Challenges of Developing a Cloud Infrastructure

Sinead Conboy
June 15, 2023

Part 1: The future is hybrid

In order to facilitate quick and agile growth, companies need to build flexible, scalable digital solutions. In this two part blog series, we will discuss the challenges of choosing the right cloud and the advantages of adopting a hybrid cloud infrastructure. 


One of the key decisions a business faces when adopting a cloud strategy is choosing between public and private cloud. When choosing the right cloud infrastructure for your business needs there is often a trade-off between public and private cloud. While a public cloud may be initially easy and more affordable to set up, it is not as secure as a private cloud, which is hosted internally or by a trusted third party.

The main challenges that need to be taken into consideration when choosing a cloud structure are security, costs, scalability, and control. 

Public cloud poses a higher risk of a data breach, which could lead to significant financial and brand damage. On the other hand, private cloud is initially more expensive to set up and maintain, making it more suitable for larger businesses. However, it is more secure than public cloud and offers greater control over the environment.


Security is a significant concern for businesses that handle sensitive data. While public cloud may be more affordable, and relatively safe, it is not suitable for businesses that require enhanced security when handling large amounts of sensitive data.


Public cloud may be more accessible and flexible, but it is not as secure as private cloud. With private cloud, the maintenance and management are handled entirely by the provider, giving the user more control over the environment. 


Small and medium businesses in particular may not have the resources to purchase and maintain the technology they need, making public cloud a more appealing option. However, hidden management and security costs mean relying on a singular cloud environment may not be cost-effective in the long run.


Companies need to invest in technology that can easily scale with their business as it grows. Small companies run on small margins, but their IT infrastructure must be set up to be able to quickly adapt to customer and market needs.

For small businesses struggling to balance these challenges, hybrid cloud may be the best choice. Hybrid cloud infrastructure allows you to prioritize what information and data you need to keep secure while remaining more cost-effective than relying solely on public or private cloud.

Final Thoughts

The cloud infrastructure you choose is critical to the success of your business. When deciding what cloud infrastructure to use, it is crucial to determine what information is important and what is worth paying a higher price to protect. Small businesses should consider all the challenges they may face when developing their cloud strategy and choose a solution that is both scalable and secure. In part two we will break down the advantages of a hybrid cloud solution and how it is driving digital transformation.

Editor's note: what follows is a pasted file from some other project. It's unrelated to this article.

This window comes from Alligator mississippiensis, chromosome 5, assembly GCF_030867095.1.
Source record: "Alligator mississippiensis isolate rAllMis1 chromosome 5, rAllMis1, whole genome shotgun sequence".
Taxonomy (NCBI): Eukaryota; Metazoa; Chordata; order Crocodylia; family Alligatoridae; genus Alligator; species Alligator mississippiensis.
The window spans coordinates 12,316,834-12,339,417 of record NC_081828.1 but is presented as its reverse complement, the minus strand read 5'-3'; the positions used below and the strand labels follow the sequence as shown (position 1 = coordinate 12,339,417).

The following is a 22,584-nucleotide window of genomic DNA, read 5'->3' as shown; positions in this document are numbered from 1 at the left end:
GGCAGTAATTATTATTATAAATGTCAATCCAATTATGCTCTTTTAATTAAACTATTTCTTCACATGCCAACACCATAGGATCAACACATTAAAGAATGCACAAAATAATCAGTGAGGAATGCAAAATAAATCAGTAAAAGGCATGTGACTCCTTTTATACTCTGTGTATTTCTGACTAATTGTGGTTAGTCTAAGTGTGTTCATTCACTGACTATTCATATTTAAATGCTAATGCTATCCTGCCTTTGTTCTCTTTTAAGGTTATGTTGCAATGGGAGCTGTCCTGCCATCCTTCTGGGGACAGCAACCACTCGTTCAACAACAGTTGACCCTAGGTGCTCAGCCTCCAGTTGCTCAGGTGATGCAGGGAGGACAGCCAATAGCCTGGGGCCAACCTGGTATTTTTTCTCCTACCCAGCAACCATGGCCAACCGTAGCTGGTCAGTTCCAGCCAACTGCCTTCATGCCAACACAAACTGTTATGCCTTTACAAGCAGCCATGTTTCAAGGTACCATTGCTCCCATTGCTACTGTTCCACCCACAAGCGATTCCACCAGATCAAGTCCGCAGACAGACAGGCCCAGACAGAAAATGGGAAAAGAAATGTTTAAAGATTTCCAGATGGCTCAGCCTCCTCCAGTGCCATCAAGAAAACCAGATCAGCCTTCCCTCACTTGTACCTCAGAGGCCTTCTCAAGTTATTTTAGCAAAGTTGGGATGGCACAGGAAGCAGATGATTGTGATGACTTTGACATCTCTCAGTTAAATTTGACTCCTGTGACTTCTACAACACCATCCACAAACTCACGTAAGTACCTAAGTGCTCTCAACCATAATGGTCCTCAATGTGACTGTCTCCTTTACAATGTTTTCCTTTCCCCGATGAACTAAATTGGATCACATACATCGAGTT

Part 2: The Future is Hybrid

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Types of Cybersecurity Threats


In part one of our cybersecurity and digital transformation blog series, we set out the importance of keeping security needs at the forefront of any digital strategy. This installment will present the most common cybersecurity threats that businesses are faced with.

Cybersecurity threats come in various forms from different sources, and can be defined as either passive or active, attacking both operating systems and hardware.  

Passive Threat & Active Attacks

Passive cybersecurity threats are attacks which does not harm a company’s system directly, but information is obtained which may be sensitive data. A hacker will attempt to remain unnoticed while gathering information about the victim’s machine, network, or other systems.  

An active attack encompasses a wide range of different techniques that jeopardises a system’s integrity and availability. This type of attack poses a threat to both the organisation and individuals where a hacker attempts to directly modify resources. Unlike a passive attack, these breaches are more easily identified.  

Cybersecurity threats

Common passive attacks:  

  • Phishing – A common, but effective type of attack typically carried out via email. It is designed to steal users’ credentials and trick them into installing malicious software on their device. Over time, phishing attacks have evolved into more sophisticated and efficient tactics, with attackers frequently utilizing authentic-looking credentials to increase their success rate. 
  • Cyber espionage – Where a hacker accesses, steals, or exposes classified data or intellectual property with malicious intent which can lead to damaging consequences. Common methods include advanced persistent threats (APT), social engineering and spear phishing.  
  • Data packet sniffing – Similar to wiretapping, packet sniffing allows anyone to eavesdrop on computer conversations. An attacker will install hardware or software to monitor, collect and analyse data sent over a network.